By Lauren Heng ‘18
Known as the “romantic holiday”, Valentine’s Day is much more than the celebration of love or giving bears, chocolates, and flowers to our loved ones.
Valentine’s Day is clouded in myth and legend with uncanny roots.
This romantic holiday was once known as Saint Valentine’s Day to native Romans. A type of celebration involved a commemorative feast, lasting two days (Feb. 13 to Feb. 15), which was filled with naked people and pure intoxication. Furthermore, Arnie Seipel’s Feb.13, 2011 article “The Dark Origins Of Valentine’s Day” describes the games men would play for entertainment. Men sacrificed dogs and goats then used their hides to brutally whip and harm women. Some women agreed and volunteered for this treatment, believing it would increase their chances of fertilization.
Other areas of Rome celebrated their day in secrecy by getting married. According to Telegraph’s Feb. 1, 2017 article “Valentine’s Day 2017: What it has to do with love? And who was St. Valentine?” by Cameron Macphail and Saffron Alexander, Emperor Claudius banned marriages to encourage a strong and successful army. The hopeless romantics who disagreed with this ban would use Valentine’s Day as a day to fix marriages.
Modern day society celebrates this day by sharing and exchanging time, food, and gifts with their loved ones. According to The Huffington Post’s Feb. 10, 2015 article “The History (And Present) of Valentine’s Day” by Mitch Ditkoff, Valentine’s Day wasn’t associated with romance until the late 14th century.
“Usually on Valentine’s Day, I spend the morning buying chocolate for my friends and for myself because it’s not just about romantic relationships, the ones with your friends are just as important,” said Josephine Wu ‘18.
According to the article “Valentine’s Day in the United States” in www.timeanddate.com many people celebrate Valentine’s Day by sending cards, giving gifts or flowers and arranging special nights in restaurants and hotels. Valentine’s Day cards are usually decorated with the basic symbols of cupid, red hearts (hearts in general) or different roses. However, some people use this occasion to give extravagant gifts, such as jewelry or handbags.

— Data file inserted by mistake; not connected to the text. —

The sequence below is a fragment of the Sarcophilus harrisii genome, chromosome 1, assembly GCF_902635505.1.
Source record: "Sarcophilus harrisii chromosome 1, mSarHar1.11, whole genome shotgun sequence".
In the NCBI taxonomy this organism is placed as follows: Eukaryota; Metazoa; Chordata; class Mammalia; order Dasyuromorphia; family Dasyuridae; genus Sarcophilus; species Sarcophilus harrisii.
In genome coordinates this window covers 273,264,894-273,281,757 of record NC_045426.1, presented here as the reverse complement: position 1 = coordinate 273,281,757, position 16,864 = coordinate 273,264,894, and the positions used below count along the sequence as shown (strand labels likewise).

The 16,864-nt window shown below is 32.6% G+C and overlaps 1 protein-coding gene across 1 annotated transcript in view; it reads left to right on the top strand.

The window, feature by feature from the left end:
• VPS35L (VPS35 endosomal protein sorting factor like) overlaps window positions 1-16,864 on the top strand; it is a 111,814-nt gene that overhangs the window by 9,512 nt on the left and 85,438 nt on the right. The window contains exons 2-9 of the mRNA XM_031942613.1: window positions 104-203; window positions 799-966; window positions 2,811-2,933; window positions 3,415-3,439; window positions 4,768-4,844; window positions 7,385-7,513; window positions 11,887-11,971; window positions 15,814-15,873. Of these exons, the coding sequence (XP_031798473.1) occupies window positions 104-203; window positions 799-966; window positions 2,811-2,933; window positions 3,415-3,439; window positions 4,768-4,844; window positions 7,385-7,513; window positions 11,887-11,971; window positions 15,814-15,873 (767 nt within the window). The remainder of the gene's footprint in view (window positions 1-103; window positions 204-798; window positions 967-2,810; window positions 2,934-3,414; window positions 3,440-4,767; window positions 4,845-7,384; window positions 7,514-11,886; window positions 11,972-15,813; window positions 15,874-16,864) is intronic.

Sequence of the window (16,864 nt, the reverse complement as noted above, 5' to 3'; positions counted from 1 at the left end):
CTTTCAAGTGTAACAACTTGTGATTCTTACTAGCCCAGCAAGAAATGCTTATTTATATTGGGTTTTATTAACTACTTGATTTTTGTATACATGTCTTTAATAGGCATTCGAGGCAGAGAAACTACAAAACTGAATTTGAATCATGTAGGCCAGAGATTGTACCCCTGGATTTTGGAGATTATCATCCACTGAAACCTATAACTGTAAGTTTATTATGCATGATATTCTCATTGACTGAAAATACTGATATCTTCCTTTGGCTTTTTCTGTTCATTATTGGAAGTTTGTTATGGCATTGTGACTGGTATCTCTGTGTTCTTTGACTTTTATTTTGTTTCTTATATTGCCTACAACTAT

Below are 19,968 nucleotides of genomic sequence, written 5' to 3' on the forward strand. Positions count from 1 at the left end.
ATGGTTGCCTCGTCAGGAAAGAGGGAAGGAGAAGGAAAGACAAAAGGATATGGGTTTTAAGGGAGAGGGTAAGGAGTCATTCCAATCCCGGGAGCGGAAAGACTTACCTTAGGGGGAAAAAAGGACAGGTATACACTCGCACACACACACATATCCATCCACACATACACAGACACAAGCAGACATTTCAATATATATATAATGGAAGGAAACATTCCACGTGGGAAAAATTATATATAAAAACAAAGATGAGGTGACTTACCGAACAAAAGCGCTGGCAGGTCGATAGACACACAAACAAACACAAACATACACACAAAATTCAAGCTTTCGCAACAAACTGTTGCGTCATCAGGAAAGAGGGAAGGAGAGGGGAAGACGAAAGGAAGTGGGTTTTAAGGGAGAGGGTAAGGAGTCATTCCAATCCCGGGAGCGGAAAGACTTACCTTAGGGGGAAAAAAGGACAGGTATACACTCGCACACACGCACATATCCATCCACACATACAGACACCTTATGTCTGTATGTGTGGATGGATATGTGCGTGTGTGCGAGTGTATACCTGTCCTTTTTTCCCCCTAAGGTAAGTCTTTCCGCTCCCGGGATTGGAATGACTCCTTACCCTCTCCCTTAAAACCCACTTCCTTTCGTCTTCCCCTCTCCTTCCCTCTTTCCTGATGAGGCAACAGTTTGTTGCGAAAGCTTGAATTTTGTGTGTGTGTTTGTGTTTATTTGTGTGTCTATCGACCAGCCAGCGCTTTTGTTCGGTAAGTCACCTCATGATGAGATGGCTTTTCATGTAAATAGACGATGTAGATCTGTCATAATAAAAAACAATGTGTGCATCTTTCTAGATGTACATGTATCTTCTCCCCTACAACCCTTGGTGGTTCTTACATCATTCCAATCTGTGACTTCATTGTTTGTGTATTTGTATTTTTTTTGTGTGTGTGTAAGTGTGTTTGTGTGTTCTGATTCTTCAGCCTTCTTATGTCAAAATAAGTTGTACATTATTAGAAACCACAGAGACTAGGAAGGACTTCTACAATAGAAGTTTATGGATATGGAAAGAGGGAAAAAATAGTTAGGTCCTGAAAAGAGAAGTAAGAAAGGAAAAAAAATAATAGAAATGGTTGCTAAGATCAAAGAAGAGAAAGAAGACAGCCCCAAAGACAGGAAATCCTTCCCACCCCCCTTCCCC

“To me, Valentine’s Day can be celebrated by everyone,” said Wu. “I think it’s also about showing appreciation for all of the positive relationships you have in your life. Even if you are single on Valentine’s you shouldn’t feel down because there are always good things happening around you.”
Aside from its underlying history and modern day festivities, the commercialization of love is a huge hit for business owners. According to www.usnews.com Feb. 11, 2016 article “Americans to Drop $20 Billion for Valentine’s Day” by Andrew Soergel, Americans would shell out about $19.7 billion for Valentine’s Day. Those who are expected to celebrate will most likely spend an average of $146.84 on Valentine’s Day related gifts.
“Well I am not in a relationship and I find it pretty pointless,” said Ethan Ng ‘18. “Everyday should feel like Valentine’s Day if you’re in a good relationship. Also it makes me feel kind of sad when I realize that everyone around me are receiving flowers and chocolates while I buy chocolates for myself.”
According to www.fundivo.com article “Valentine’s Day spending statistics” $4.5 billion dollars was spent on jewelry during Valentine’s Day, followed by $4.4 billion on an evening out. Furthermore, $1.98 billion was spent on flower, $2 billion on clothing, $1.76 billion on candy, $1.68 billion on gift cards/gift certificates, and $1.14 billion for greeting cards. Every year the numbers go up even further!
Some stores or restaurants even promote themselves by giving out specials and discounts to celebrate the day. Typically a day after Valentine’s Day, drug stores would discount all the chocolates and candies that haven’t been bought the day before.
Let’s not forget about those who cringe at the word “Valentine” or “love.” Despite showing your expressive love and affection towards your loved ones, there are just those who don’t see the point in Valentine’s Day.
“I don’t like Valentine’s Day,” said Michelle Chen ’18. “To me it doesn’t seem right to celebrate your relationship on that day just because it is Valentine’s Day and people shouldn’t wait on this day to express themselves to their lover.”